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Stages of Congestive Heart Failure

Stages of Congestive Heart Failure
Congestive heart failure (CHF) is a disease in which the heart becomes incapable of performing its work effectively. To know about the stages of CHF, read on...
Nicks J
Did You Know?
The amount of energy generated by your heart daily is equivalent to driving a truck for a distance of 20 miles.
The main function of the heart is to supply oxygenated blood to different parts of the body. It pumps oxygen-rich blood into the circulatory system through the arteries. Congestive heart failure (CHF) is a medical condition wherein the heart's pumping action weakens considerably. As a result of this weakened action, the tissues of the body do not receive adequate blood and oxygen.
CHF does not mean that the heart completely stops working. In this condition, the heart loses its ability to pump sufficient amounts of blood needed by the body to perform its various tasks. As a result, the blood also does not circulate properly which often leads to accumulation of blood (swelling) in some parts of the body. People diagnosed with congestive heart disease often have swollen legs and hands. The ability of the kidney to dispose water and sodium is also hampered. If fluid collects in the lungs, then shortness of breath is also experienced.
In the early stages of CHF, the heart responds by enlarging itself to meet the needs of the body. It starts pumping faster to increase the output of blood. As the pumping activity becomes stronger, more blood is circulated through the entire body. This helps the body in performing its functions properly. However, over a period of time, the heart muscle weakens and the functioning of the heart slows down. Eventually, people suffering from this condition experience health problems such as restlessness and chest pain.
Stages of CHF
CHF is a progressive disease that worsens over a period of time. As the condition aggravates, it affects other organs of the body including lungs and kidneys. The stages of CHF are as follows:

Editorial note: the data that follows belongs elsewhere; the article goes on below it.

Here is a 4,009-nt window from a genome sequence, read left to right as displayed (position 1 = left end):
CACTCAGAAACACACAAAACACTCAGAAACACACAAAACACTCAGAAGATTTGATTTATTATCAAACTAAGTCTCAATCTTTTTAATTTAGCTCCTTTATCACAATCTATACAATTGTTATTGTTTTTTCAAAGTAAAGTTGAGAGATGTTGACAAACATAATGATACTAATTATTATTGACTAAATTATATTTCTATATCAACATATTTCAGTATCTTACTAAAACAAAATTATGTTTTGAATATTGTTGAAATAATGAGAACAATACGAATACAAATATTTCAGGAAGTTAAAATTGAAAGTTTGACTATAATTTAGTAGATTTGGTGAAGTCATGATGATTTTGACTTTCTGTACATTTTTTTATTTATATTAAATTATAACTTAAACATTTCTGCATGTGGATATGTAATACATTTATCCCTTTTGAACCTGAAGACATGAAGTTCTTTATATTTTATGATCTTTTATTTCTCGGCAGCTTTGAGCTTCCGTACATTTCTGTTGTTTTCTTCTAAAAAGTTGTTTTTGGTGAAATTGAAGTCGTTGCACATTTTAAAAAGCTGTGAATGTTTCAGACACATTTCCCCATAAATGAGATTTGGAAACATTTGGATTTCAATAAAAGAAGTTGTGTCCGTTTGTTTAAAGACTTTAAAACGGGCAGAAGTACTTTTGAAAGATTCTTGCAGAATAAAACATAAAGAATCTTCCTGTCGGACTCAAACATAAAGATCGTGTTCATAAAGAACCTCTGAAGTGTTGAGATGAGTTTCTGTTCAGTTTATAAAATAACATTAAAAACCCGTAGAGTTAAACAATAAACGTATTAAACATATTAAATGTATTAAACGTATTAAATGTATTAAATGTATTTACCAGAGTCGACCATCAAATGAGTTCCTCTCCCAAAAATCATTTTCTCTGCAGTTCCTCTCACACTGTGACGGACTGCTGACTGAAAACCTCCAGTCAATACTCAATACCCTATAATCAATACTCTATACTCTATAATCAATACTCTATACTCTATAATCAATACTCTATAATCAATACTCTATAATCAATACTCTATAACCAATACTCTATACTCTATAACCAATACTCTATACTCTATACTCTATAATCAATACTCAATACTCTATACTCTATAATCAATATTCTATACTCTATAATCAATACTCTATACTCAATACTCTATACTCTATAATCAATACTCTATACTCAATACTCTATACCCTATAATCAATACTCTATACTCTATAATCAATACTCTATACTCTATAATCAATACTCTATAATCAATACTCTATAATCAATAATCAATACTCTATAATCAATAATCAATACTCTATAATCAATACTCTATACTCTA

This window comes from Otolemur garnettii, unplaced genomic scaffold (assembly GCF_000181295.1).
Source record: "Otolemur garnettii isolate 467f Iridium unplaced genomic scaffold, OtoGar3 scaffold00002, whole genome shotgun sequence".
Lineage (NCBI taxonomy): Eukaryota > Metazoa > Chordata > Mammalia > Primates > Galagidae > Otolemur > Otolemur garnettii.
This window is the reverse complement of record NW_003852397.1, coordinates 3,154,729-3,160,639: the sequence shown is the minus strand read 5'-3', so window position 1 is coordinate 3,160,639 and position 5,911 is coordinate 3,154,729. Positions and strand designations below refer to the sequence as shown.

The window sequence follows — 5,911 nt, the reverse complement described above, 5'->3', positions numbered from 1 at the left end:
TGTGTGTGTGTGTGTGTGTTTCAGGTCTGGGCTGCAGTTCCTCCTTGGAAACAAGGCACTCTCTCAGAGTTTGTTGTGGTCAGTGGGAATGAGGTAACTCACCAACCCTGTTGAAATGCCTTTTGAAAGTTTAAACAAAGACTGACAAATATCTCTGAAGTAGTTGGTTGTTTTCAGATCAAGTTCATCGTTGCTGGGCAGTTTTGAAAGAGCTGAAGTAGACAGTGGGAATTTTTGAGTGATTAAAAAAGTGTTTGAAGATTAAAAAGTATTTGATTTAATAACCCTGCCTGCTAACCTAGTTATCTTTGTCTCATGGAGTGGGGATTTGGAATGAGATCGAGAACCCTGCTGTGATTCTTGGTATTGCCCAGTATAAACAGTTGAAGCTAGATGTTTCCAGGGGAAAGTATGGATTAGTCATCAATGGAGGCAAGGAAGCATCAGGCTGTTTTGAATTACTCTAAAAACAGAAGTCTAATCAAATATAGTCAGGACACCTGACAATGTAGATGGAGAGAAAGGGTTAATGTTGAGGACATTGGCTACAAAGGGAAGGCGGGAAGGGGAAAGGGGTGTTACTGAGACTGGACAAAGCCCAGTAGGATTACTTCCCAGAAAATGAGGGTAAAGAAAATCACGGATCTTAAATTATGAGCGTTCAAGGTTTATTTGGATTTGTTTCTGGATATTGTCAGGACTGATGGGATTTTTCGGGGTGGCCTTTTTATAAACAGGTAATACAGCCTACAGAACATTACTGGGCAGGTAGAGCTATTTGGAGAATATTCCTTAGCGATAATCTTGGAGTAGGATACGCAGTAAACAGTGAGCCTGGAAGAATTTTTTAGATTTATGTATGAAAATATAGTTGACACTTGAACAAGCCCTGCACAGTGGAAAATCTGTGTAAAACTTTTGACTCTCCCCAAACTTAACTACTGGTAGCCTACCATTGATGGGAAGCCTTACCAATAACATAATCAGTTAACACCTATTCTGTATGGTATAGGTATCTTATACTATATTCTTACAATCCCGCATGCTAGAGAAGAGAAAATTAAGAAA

1. CHF develops slowly which is why the body does not show symptoms in the early stages of this condition. Mild weakness may be experienced, but this weakness does not affect the daily routine of an individual. In other words, the day-to-day routine and even light to moderate exercise is not bothersome for patients in the initial stages of CHF
  2. Individuals experience more than usual tiredness during and after performing their daily exercise routine. Daily routine tasks may become slightly troublesome and any higher level of physical activity might not be tolerated.
  3. This stage is typically marked by excessive fatigue and heart palpitations from everyday tasks. Hence, the patient has to put considerable amount of restrictions on his physical activity level. As the disease increases in severity, patients find it hard to perform routine exercises. This is because any form of exercise requires adequate supply of oxygen to the body, which in this disease, the heart is unable to provide. Taking rest from time to time seems to be the only alternative to ease fatigue. In this stage, exercise typically takes a backseat as it causes difficulty breathing. Abnormal heartbeats may be experienced even during mild physical exertion.
  4. In this stage, the heart's ability to work correctly is substantially damaged and hence taking rest is unlikely to provide much relief from CHF symptoms. This being the last stage, the patient's everyday tasks are severely hampered. In such a scenario any kind of physical activity is a source of great discomfort. Even simple activities like sweeping and walking become extremely tedious to carry out. Help is required even with basic daily chores like washing utensils and cooking food. In this stage, symptoms such as shortness of breath, swollen feet and hands, and persistent cough are noticed.
Causes
  • Diseases that disrupt the normal functioning of the heart. Coronary artery disease and malfunctioning of the heart valve are considered to be the main cause of CHF.
  • Disorders that damage the heart muscle.
  • High blood pressure
  • Alcoholism
  • Other diseases such as diabetes and anemia also contribute to congestive heart failure.
Treatment
There are medicines that help to improve the condition of the heart. Doctors prescribe the following medicine to treat CHF:
  • Diuretics (water pills): Diuretics help get rid of unwanted fluid from the body. Intake of water pills result in frequent urination, thus preventing fluid from collecting in the body. Diuretics such as furosemide and bumetanide are given to CHF patients.
  • Digoxin: Also called digitalis, this medicine provides strength to the heart muscle, improving the heart's ability to pump effectively.
  • Beta Blockers: These drugs are used to bring blood pressure to normal. Beta blockers also help to restore the patient's ability to exercise. The patient shows considerable improvement in his overall movement.
An easy way to prevent CHF is to follow a healthy lifestyle that decreases the risk of developing heart problems. A proper healthy diet accompanied by an exercise program will allow the heart to work more efficiently and thus prevent congestive heart failure. Loneliness to the heart can be as stressful as high cholesterol or high blood pressure. So be social, and always be in the company of well-wishers.
Disclaimer: The information provided in this article is solely for educating the reader. It is not intended to be a substitute for the advice of a medical expert.